32. 32
    Nerd of Redhead, Dances OM Trolls

    Looks like my IT department doesn’t like that web site. Sigh.

  33. 33
    HappyHead

    It’s now 48-52, with No leading.

    Expect the poll to vanish, or be reset any time now.

  34. 34
    Sastra

    I never minded saying the pledge per se because at some point I arrived at the conclusion that we were just supposed to be reaffirming or reminding ourselves of the humanistic ideals of the United States, which are still exemplary (and universal) even when they’re not put into practice (which they often aren’t.) I may have been taught this by one or more of my teachers. I grew up in the suburbs north of Chicago and looking back they were by and large a pretty progressive and liberal group.

    The “under God” part was rote and didn’t really bother me till I was an adult and figured out that no, it wasn’t simply another word for “Good” and it was exclusionary, insulting, and basically contradicted the rest of it. Not only is the Constitution secular but the belief that we owed ultimate obedience to a Divine Creator King doesn’t mesh with the principle that true authority rests on the consent of the governed.

    I used to belong to a woman’s club which started its monthly meeting with both the Pledge of Allegiance and the Club Collect. I would secularize both, either leaving out the references to God or changing them to something which made more sense. This meant I wasn’t in step with the rest of the group, ending the pledge a beat before them. Tough. I thought of it as symbolizing that atheists were slightly in intellectual advance of the crowd.

    If I were still in that club I’d probably make a stink about officially changing the wording of the collect, at least. I am older, more activist, and less concerned with “causing offense” to the religious. And by all means I support taking “under God” out of the pledge. It not only implies that atheists aren’t real citizens or can’t endorse humanist ideals of Constitutional democracy, it’s specifically intended to imply this. In every argument against the separation of church and state it’s thrown down like a trump card. That and the motto of “In God We Trust.” Who is this “we?” It’s damn well not We The People. Atheists are people.

    So I still don’t mind saying the pledge. “Onenationindivisible.” It creates harmony and disharmony at the same time. Now the rest of them can all play catch up. And woe betide anyone in the room who objects: teaching moment.

  35. 35
    chigau (違う)

    I can’t see the results without voting.
    But I can vote over and over.
    That may be a flawbin their design.

  36. 36
    LykeX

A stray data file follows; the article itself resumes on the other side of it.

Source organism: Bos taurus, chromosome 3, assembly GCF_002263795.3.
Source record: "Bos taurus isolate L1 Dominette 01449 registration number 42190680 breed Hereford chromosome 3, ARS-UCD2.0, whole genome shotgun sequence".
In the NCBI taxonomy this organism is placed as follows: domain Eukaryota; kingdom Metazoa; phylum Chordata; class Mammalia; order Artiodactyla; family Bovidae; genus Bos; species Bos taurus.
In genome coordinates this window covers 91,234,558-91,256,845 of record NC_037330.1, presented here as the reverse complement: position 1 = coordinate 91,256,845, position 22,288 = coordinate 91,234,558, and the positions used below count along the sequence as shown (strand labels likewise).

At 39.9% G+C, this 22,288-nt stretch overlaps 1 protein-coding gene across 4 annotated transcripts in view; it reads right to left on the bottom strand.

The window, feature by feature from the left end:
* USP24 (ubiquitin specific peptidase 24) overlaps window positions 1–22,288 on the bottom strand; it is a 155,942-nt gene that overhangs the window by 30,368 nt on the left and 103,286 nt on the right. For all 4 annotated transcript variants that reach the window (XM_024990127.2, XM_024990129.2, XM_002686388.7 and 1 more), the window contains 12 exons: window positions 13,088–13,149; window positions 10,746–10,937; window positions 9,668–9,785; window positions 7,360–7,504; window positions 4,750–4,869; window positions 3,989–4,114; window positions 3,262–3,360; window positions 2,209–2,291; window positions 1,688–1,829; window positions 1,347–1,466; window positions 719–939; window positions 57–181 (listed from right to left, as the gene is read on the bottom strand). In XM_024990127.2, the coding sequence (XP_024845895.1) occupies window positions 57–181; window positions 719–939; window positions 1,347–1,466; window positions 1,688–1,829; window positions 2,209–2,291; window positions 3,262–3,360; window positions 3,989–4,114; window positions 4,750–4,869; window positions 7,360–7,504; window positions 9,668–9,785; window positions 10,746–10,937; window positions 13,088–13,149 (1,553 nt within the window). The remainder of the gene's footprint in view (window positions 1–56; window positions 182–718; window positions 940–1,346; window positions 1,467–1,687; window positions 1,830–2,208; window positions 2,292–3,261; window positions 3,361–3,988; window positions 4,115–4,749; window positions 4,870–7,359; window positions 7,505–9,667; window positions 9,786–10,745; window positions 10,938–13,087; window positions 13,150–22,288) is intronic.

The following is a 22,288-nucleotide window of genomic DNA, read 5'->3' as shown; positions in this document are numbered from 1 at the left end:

By the way, the poll title should reflect that “under God” was only added in 1954. So “be taken back out of” would be better.

    How about “should the pledge be returned to it’s original form, the way the founders intended it?”
    I would actually be interested in seeing if that phrasing changed people’s responses.

  37. 37
    LykeX

    Actually, attributing it to the founders might be a stretch. A quick check tells me it wasn’t composed until 1892. Well, considering the target audience I had in mind, it’s probably close enough.

  38. 38
    athyco

    Alan Boyle, #7

    As a Brit, I’m curious as to what Pharyngulite Americans feel about the pledge in general. We don’t really have anything comparable here, and the closest analogy I can think of is of organized prayer.

    Organized prayer is a pretty close analogy, and a “prayer” most Americans heard 180 days a year for 12-13 years during K-12 schooling then had their participation in it drop to low double digits (maybe even single digits) annually unless they took a separate oath to the nation (e.g. armed services), politics, or (notably without an oath) education.

    My brother’s occupation is HVAC repair and installation; as an adult, he said the pledge when he attended his children’s school events–averaging maybe 6 times a year. He probably hasn’t averaged saying the pledge more than once a year since his youngest’s graduation. I taught public school for 27 years and was right back into the 180 days/year routine. And yes, I accepted it without thought. After the first 5 years of standing and reciting every day without hearing the slightest demur, I was educated via two children being raised as Jehovah’s Witness that refusal to stand/recite the pledge was a contention–an objection that had existed even before Congress had inserted “under God” into the pledge in 1954.

    I may have segued into simple grudging disapproval from my then-Episcopalian viewpoint if I hadn’t seen and objected to the bullying those children received from other students. It became my pleasure/honor in the 22 remaining years as a teacher to model publicly that–as long as you don’t disturb anyone else who wishes to participate–you don’t have to do diddly squat during the pledge. Need a nap? Finish forgotten homework or a note to your BBF? Fine. Don’t mind standing but your throat feels scratchy or your elbow is sore? Fine. Want to say the pledge but remain silent for two words? Do it. Want to go all the way back to the original by dropping those two words, saying “my flag” instead of “the flag of the United States of America,” and giving the Bellamy salute? That makes for an interesting conversation afterwards–especially at a high school football game.